There was a widespread, well-known culture of hazing and sexualized abuse in the Northwestern University football program and other university sports, attorneys and former players allege.
Those former players are vowing to hold the university accountable and support those who speak out.
“As an athlete, (hazing is) something that we hear about ... but it’s something you say, ‘that’s not going to happen to me. It’s not. I’m going to fight back,’” said Lloyd Yates, who played quarterback and wide receiver at Northwestern for three seasons. “When it happens it’s uncontrollable … you’re overpowered by, you’re dominated by the culture.”
Yates and three other former players spoke out at a news conference Wednesday morning. They’re among 15 ex-Northwestern athletes represented by civil rights lawyer Ben Crump and Chicago-based colleagues, who say they plan to file suit against the university in the near future.
Crump said most of the plaintiffs were in the football program, though some played baseball or women’s softball. He added that attorneys have been in conversation with some 50 former Northwestern athletes across multiple programs.
This planned suit, and two others already filed, come on the heels of an anonymous whistleblower’s bombshell accusations against the Wildcat football program broken by the Daily Northwestern student newspaper.
“We just thought that this was part of playing college football, playing Big Ten, and we wanted to be accepted. We wanted to fit in. We wanted to earn trust and respect, and if you went against that you were an outcast ... and it warranted further abuse,” Yates said.
That abuse allegedly included a variety of hazing rituals, many of a demeaning sexual nature – including forced nudity, dry humping and more. Attorneys and ex-players say members of the coaching staff were aware of the hazing, and in some instances took part.
“It’s hard to explain to you guys what we went through,” said former football player Tom Carnifax. “We know because we saw it for four years straight. The words we have to tell you and best describe it is not even touching a fraction of it.”
Former players and attorneys say student-athletes who spoke out at the time were ignored, gaslighted or retaliated against, and that the abuse has taken a heavy psychological toll.
“People broke down crying on the phone when we talked to them about how mad this made them and how they blame themselves now for not having the courage to talk,” attorney Crump said.
The two lawsuits already filed against Northwestern, former coach Patrick Fitzgerald, and university officials are on behalf of two separate John Does, with accusations largely along the same lines.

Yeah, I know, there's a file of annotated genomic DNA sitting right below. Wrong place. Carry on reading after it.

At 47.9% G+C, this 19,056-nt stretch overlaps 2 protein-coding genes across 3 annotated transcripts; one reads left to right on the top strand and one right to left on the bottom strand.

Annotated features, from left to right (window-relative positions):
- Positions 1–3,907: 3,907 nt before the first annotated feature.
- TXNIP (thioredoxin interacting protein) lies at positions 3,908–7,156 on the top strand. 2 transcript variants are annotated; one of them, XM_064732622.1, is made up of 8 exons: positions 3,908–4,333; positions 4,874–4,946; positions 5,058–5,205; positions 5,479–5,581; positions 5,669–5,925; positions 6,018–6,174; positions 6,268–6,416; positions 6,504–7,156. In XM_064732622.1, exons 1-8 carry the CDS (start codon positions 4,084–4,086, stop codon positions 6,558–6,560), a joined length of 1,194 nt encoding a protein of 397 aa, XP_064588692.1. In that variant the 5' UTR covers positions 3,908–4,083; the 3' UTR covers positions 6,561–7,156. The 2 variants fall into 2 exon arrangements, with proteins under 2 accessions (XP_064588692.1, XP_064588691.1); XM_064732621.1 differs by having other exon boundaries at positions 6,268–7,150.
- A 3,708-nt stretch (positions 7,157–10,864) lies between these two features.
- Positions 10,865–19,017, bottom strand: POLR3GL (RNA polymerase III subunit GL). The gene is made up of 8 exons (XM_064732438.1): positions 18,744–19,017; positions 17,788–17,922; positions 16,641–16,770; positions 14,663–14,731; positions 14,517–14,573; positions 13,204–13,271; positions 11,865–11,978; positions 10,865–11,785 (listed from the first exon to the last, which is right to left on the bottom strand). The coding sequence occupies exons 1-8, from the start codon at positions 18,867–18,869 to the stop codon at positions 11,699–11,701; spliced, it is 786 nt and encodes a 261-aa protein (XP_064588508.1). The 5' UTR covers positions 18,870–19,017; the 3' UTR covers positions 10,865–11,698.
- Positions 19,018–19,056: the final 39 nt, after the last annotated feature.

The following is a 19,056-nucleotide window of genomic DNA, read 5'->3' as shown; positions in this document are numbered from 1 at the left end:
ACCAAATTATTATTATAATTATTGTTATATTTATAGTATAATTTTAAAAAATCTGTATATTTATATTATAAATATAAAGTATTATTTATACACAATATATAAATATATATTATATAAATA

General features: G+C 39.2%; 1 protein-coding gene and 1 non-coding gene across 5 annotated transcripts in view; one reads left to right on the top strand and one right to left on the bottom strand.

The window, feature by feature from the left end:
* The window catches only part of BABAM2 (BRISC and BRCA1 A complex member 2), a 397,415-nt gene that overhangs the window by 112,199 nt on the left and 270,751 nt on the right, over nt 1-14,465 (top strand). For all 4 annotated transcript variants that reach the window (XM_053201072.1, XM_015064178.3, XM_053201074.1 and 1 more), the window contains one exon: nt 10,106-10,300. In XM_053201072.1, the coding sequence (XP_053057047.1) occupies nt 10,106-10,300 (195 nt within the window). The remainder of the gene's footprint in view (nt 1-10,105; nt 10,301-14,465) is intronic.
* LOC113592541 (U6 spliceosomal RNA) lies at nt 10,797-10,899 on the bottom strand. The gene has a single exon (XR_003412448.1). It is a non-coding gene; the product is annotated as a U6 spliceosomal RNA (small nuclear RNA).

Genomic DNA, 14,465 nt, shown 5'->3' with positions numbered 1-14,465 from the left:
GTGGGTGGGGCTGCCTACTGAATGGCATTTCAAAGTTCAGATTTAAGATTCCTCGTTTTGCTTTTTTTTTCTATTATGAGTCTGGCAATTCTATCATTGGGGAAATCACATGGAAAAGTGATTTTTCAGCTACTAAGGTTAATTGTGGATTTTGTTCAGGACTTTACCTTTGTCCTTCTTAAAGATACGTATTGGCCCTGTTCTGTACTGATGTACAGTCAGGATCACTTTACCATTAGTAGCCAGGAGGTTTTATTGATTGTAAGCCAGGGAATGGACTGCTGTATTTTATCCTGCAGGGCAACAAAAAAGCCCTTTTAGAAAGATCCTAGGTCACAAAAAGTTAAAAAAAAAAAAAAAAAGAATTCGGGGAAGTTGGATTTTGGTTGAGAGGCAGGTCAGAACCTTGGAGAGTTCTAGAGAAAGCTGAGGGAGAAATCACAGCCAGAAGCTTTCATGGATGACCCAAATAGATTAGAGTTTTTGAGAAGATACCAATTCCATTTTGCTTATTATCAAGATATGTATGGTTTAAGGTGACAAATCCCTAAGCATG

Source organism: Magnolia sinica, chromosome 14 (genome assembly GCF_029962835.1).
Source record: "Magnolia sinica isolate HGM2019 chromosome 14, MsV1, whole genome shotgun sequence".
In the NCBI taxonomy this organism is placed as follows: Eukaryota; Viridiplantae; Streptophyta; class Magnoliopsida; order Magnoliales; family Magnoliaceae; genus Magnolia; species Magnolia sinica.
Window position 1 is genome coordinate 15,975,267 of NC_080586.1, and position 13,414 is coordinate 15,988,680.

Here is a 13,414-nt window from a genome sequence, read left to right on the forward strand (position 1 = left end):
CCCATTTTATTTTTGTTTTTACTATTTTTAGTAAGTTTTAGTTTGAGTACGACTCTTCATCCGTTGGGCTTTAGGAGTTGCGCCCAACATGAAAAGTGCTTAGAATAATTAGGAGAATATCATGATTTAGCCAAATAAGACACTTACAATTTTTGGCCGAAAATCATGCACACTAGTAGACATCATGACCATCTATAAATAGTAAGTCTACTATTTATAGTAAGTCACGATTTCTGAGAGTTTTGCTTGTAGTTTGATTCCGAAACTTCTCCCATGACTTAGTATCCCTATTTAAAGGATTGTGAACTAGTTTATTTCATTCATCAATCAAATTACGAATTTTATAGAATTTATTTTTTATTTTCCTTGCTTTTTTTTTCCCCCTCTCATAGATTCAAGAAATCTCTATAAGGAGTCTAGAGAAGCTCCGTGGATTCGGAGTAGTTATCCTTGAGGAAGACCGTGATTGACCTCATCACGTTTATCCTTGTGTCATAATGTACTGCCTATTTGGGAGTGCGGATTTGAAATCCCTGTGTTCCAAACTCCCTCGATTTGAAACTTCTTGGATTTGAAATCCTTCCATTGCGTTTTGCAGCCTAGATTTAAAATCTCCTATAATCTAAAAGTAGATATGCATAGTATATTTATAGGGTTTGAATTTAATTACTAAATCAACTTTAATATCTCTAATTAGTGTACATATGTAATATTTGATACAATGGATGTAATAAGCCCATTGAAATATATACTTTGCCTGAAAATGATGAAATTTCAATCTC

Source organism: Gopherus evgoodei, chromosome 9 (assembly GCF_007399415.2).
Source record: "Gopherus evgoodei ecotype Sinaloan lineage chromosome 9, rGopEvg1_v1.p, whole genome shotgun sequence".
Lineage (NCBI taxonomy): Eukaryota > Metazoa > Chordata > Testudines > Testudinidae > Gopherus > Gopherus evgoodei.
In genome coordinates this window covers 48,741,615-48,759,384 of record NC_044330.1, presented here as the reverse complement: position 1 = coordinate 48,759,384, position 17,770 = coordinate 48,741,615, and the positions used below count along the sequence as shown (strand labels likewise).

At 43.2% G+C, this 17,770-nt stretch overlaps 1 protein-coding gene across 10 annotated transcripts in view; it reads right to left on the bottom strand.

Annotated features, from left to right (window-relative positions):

Attorneys say Northwestern knew – or should have known – about the toxic culture in its football program.
“Northwestern’s football program has had longstanding issues involving hazing and bullying that takes on a sexual and/or racist tone,” lawyers said in a complaint, arguing the school “endangered, enabled, and concealed the exploitation of Northwestern student athletes under the supervision of (former football coach) Patrick Fitzgerald.”
Fitzgerald was initially suspended after a university investigation into hazing in the football program, then swiftly fired after the whistleblower’s allegations came out. He’s retained longtime attorney Dan Webb to represent him, reportedly for a possible wrongful termination lawsuit.
In a statement this afternoon, Webb called today’s charges “broad-based, imprecise, and sweeping allegations ... no arguments were made that would present any substantive, detailed, factual allegations, let alone evidence, about Coach Fitzgerald’s conduct.”
Northwestern officials have said they won’t comment on pending litigation. But in a publicly released letter to faculty and staff yesterday, university president Michael Schill vowed “to address this situation and ensure that our athletic program remains one you can be proud of ... we will redouble our efforts to safeguard the welfare of each and every student-athlete at Northwestern.”
Schill wrote that includes approving a faculty senate request to hire an outside firm to evaluate the university’s “accountability mechanism” and “ability to detect threats to the welfare of student-athletes.”
Attorneys called on Northwestern to release the full report on the hazing investigation, and said the university has the chance to take a stand that would benefit student-athletes nationwide.
“Northwestern needs to ... take action, make a safe place for the players to share their experiences, and make sure it never happens anywhere again,” said Chicago-based attorney Steve Levin. “It is a correctable situation on a go-forward basis, but they also have to respect what their student-athletes went through.”